Fake Starbucks

fake-starbucksI was amused at how this logo looks like the Starbucks logo (if you squint your eyes just right). It’s for a cafe chain in Japan.

Anonand? That’s a name that might sound exotic to a Japanese person — but it has no exotic appeal to an American.

One of my favorite blogs these days is Tokyobling’s Blog. Why? I love Japan. I have never been there, but that culture fascinates me. The blog’s author is a great photographer and an expat living there, so they have an eye for what a foreigner might appreciate.

Someday I’ll do something with my place-holder blog that relates to Japan.

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Spoiled for choice

razor-choiceAmericans arriving in America after having lived more than one year overseas inevitably complain about how there is too much to choose from. Case in point — Schick offers at least ten different kids of razors.

Strictly from an environmental viewpoint, this veers into the overkill zone. The time, energy and resources spent in producing so many different kinds of razors is a waste.

I do understand that Schick’s desire to give the consumer choice (and thereby drive them away from Gillette) is an attempt to grab as much of the market as possible. But I contend that this is just fueling the great American consumption machine. I’d suggest using those resources elsewhere. Designing better mosquito nets to prevent malaria? (Kind of a stretch, but you get my point.) Or have a “red” razor line (that is the same as one of their other lines) where the motivated buyer willingly pays extra to fund initiatives like that.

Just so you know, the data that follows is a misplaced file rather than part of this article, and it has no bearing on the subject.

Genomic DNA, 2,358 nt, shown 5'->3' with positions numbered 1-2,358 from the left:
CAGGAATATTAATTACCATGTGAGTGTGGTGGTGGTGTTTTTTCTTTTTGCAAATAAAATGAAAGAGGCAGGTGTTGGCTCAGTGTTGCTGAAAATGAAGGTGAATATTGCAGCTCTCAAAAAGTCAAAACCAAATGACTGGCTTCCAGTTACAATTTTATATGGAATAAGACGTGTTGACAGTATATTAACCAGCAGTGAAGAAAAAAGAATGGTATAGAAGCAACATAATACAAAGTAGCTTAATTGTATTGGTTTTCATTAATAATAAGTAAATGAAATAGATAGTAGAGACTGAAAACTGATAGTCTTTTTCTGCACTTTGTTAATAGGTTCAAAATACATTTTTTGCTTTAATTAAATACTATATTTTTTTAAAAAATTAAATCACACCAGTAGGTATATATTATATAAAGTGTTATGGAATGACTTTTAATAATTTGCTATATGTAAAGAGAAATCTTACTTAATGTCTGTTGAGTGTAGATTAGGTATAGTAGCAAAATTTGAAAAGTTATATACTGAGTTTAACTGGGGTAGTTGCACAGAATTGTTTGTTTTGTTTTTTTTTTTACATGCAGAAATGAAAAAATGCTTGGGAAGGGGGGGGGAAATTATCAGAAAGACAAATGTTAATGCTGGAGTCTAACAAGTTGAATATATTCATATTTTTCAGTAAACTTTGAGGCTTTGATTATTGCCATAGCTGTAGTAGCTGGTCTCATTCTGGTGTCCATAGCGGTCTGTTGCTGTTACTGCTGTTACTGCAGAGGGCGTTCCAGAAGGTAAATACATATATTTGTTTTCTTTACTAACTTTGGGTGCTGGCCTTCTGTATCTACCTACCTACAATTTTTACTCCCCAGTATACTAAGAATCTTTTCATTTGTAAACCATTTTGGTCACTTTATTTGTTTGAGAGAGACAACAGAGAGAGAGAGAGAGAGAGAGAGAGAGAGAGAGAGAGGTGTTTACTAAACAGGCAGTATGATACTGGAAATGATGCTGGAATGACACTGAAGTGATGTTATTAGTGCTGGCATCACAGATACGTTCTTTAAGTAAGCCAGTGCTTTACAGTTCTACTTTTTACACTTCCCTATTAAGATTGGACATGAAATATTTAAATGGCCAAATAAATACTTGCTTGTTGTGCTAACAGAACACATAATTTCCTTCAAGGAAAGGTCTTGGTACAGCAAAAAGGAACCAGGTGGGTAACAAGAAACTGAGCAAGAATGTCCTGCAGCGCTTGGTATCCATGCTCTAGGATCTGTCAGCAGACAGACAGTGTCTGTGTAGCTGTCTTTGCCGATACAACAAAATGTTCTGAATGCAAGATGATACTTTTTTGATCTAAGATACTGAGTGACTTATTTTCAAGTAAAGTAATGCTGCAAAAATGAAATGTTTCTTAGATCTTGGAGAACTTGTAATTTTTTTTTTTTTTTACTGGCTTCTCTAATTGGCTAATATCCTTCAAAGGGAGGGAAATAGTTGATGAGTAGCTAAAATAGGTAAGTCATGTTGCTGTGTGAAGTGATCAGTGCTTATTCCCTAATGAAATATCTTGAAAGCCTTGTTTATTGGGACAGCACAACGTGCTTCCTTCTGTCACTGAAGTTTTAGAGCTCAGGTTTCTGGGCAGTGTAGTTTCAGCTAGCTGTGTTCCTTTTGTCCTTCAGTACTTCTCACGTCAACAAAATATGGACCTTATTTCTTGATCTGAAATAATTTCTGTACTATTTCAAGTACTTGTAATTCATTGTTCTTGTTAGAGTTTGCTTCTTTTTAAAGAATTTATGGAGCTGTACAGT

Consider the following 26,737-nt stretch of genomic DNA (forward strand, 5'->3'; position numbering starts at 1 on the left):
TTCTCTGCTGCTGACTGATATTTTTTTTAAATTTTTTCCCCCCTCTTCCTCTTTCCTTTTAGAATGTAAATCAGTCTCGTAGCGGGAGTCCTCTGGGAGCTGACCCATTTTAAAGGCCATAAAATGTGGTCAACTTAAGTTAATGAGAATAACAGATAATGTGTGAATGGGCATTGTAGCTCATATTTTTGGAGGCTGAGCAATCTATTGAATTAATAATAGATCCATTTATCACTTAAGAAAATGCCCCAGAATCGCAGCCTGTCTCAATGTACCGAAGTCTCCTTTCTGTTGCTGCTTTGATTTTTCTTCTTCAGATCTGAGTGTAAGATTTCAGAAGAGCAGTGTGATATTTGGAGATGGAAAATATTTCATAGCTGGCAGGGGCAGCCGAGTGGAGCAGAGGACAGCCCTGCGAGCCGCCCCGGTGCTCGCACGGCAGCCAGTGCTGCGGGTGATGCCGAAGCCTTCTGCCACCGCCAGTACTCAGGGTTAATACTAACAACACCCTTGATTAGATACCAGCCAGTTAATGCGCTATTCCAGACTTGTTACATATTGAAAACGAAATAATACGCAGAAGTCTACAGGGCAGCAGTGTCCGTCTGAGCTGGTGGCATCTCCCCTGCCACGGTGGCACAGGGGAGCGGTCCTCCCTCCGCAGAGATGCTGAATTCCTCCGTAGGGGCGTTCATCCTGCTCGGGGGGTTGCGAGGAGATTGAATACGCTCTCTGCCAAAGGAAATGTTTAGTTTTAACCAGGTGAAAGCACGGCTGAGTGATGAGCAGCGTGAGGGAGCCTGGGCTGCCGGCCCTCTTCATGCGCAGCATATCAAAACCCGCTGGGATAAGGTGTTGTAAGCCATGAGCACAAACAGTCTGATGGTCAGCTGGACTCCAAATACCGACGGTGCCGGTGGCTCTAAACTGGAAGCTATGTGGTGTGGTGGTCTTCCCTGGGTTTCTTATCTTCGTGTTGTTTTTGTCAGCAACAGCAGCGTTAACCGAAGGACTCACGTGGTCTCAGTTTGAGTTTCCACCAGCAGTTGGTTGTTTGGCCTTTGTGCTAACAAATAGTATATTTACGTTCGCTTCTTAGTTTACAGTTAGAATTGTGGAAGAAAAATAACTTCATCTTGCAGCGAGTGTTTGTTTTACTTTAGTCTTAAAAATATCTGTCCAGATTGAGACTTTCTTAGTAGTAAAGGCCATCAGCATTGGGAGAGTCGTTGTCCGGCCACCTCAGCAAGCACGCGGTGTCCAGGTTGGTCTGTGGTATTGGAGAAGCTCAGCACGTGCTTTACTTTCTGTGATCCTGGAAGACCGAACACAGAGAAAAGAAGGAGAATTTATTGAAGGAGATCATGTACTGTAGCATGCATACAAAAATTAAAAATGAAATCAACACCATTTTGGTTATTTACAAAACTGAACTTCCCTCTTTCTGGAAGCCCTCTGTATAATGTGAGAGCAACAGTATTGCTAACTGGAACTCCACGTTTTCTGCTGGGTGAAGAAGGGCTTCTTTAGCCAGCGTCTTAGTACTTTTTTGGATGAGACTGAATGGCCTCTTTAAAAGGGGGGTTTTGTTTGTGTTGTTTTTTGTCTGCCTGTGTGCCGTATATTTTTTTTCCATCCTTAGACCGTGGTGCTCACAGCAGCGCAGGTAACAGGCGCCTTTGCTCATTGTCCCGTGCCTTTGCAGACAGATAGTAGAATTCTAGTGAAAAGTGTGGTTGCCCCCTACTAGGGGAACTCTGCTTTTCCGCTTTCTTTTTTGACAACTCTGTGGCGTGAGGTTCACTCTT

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Jury duty

jury-dutyFor the first time in my life, I was on a jury. It was for a man accused of unmentionable crimes. The evidence was truly shocking.

I learned that actual trials are not always like the TV shows. There were great stretches of extreme tedium. Their were graphic photographs. There were witnesses that contradicted themselves over and over. There was the defendant who did not speak a single word during the entire trial.

I feel like I took a bath in dirty water. The memories will take a while to wash away.

We ruled the defendant not guilty. Very reluctantly. There was not enough evidence to convict him. After the trial ended, the judge told us that defendant had been in prison for the last seven years — and that his case had come back to trial two other times resulting in hung juries! Aaaugh!

Though our judicial system is very flawed, I still feel like it is one of the best in the world.

The picture? I amused myself during some of the tedious stretches by sketching.

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And then you HAVE to throw it away

ti-83-plusSo it just died.

My oldest son is taking a level of math such that he needs a graphing calculator. Of course we bought one used on Amazon. It lasted roughly a year.

So for the next one, I bought a refurbished unit. At least that stands a chance of lasting a bit longer.